If sprinklers are still required to be provided, there are several approaches that can help limit concerns of water damage in the space. Pre-action sprinkler systems, either single- or double-interlock can be used to limit that potential for water damage due to accidental discharge resulting from a sprinkler being physically damaged. Piping can have increased pitch, additional auxiliary drains can be provided, and thorough inspection, testing, and maintenance programs can be implemented to limit the potential for corrosion issues. Of course, the installation of another extinguishing system (while maybe not eliminating the need for sprinklers) can also greatly limit the potential for water discharge in the actual event of a fire if it is able to effectively suppress or extinguish a fire in its incipient stage before sprinkler activation. 

 

Summary 

The potential for water to discharge in certain buildings, on certain spaces with special contents, or equipment within a building can certainly be a concern to building owners whether in a fire situation, an accidental discharge, or leaking. Often looking to still protect the building, the contents, and/or the equipment, the removal of sprinklers in favor of an alternative suppression system is often proposed. While these alternative systems can be very effective for protecting the property in question it is not always as simple as a straight replacement. There needs to be awareness of the overall fire and life safety approach for the building and an understanding of the building, life safety, and fire codes as well as the specialized codes and standards that may modify those requirements. Even where sprinklers need to remain, there are approaches that can be taken to limit the potential for water discharging in these spaces. 


A question that we receive from time to time involves the location of fire alarm control units (FACU). This question typically comes in as someone asking if NFPA 72, Fire Alarm and Signaling Code specifies the location of where these need to be located.

 

The short answer is that no, NFPA 72 does not specify where a fire alarm control unit needs to be installed. The code simply states that the system must be installed in accordance with the plans, specifications, and standards approved by the authority having jurisdiction.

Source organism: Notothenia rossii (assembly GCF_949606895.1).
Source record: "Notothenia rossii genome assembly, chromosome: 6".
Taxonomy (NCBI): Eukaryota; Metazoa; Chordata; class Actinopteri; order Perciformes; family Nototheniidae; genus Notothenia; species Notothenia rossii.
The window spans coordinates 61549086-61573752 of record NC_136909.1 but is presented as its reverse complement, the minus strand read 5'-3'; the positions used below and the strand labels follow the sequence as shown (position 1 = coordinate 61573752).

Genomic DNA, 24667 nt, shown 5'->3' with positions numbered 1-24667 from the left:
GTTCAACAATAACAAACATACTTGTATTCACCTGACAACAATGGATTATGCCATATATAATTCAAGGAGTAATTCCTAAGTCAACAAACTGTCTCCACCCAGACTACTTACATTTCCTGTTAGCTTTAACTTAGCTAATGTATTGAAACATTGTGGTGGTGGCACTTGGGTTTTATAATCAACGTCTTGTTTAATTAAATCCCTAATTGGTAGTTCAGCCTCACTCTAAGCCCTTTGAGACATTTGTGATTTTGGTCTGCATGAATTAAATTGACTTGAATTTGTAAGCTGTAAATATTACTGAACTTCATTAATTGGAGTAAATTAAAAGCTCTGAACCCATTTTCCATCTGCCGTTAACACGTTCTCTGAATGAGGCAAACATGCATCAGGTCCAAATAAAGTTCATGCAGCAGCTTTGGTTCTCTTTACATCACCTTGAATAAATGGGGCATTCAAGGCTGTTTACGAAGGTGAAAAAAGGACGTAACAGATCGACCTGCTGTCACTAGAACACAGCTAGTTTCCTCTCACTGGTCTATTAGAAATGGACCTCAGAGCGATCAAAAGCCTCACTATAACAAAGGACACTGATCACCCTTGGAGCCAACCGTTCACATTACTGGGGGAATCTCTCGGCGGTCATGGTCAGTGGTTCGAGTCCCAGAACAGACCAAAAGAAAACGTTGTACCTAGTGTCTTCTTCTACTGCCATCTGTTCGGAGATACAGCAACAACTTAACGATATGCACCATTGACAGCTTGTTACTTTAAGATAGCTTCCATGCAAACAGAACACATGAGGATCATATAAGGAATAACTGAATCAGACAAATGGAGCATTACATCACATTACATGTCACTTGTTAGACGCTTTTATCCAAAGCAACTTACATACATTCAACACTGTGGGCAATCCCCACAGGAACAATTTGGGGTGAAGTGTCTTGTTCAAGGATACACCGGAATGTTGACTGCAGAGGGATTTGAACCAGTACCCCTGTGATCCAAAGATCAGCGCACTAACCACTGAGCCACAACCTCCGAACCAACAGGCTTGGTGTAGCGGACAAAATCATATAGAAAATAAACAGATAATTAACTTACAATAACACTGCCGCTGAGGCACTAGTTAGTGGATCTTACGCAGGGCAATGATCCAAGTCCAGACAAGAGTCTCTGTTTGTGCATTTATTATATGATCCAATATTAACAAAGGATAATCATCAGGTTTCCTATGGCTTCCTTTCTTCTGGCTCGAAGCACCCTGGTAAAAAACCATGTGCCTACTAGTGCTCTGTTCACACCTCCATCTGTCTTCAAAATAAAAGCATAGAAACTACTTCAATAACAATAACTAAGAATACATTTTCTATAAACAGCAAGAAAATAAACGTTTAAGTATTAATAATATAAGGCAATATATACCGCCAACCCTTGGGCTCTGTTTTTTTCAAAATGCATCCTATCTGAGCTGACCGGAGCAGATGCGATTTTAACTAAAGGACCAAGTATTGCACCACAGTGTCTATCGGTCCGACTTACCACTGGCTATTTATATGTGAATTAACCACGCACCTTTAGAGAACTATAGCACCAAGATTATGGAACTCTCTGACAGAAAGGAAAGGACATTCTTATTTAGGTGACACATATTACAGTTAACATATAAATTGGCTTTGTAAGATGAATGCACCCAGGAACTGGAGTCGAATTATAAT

And there you have it. If I was writing this on a Friday afternoon, I could call this a complete blog and move on. But since I’m writing this earlier in the week (to post on Friday morning) and have a had a fair amount of coffee, let’s check out some of the other considerations here. 

 

One of the places where a specific location could be required is through a building code or life safety code. The best example of this would be in high-rise buildings, where the codes will require the fire alarm control unit to be located in the emergency control center. For almost all other buildings however, NFPA 1, Fire Code, NFPA 101, Life Safety Code, and NFPA 5000, Building Construction and Safety Code will say that the unit must be installed at a convenient location acceptable to the authority having jurisdiction. “Convenient” is always a fun word to agree upon.

 

As we can see between NFPA 72 as well as the building, fire, and life safety codes much of the final determination is left to the AHJ. Many jurisdictions adopt their own specific language and incorporate it into their building codes upon adoption or include supplementary information through resources or other means often available on their websites. Many jurisdictions will specify that the FACU must be located near the main entrance or it will require approval if located elsewhere. In many cases, where the FACU is not located near the main entrance, AHJs will require annunciator panels near the main entrance and/or other entry points based on expected fire department response points so that when responding to an alarm they can quickly assess what the fire alarm system is indicating including the zone or specific location the alarm is originating from.

 

Another thing to consider for the location of the FACU is that if it is not located in a continuously occupied area then early warning fire detection needs to be provided at the FACU. This needs to be done by means of an automatic smoke detector or an automatic heat detector where ambient conditions prohibit the installation of an automatic smoke detector. A new requirement for the 2019 edition of NFPA 72 also specifies the maximum and minimum mounting heights for control equipment as 6 ft (1.8m) and 15 in. (375 mm), respectively.

 

So, as you can see there is no definitive answer as to where a fire alarm control unit needs to be installed. For the most part, NFPA 72 and the other applicable codes leave that determination to the AHJ. Designers should be aware of any specific criteria within certain jurisdictions and, as always, getting buy-in from the AHJ as early as possible can prevent headaches at the plan review stage.

 

Have you seen any jurisdictions with rather unique criteria for control unit locations? What is the most interesting location for a FACU you have ever seen?

 

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As stay-at-home policies ease and businesses reopen across the country, building owners and facility managers of offices, restaurants, and retail stores face unique challenges as they enter “the new normal.” Working to adhere to public health requirements and guidelines in response to COVID-19, businesses of all sizes are adjusting their physical configurations and operational usage to help minimize employee and customer exposure to the virus.

 

In that process, however, adequate levels of fire and life safety must be maintained.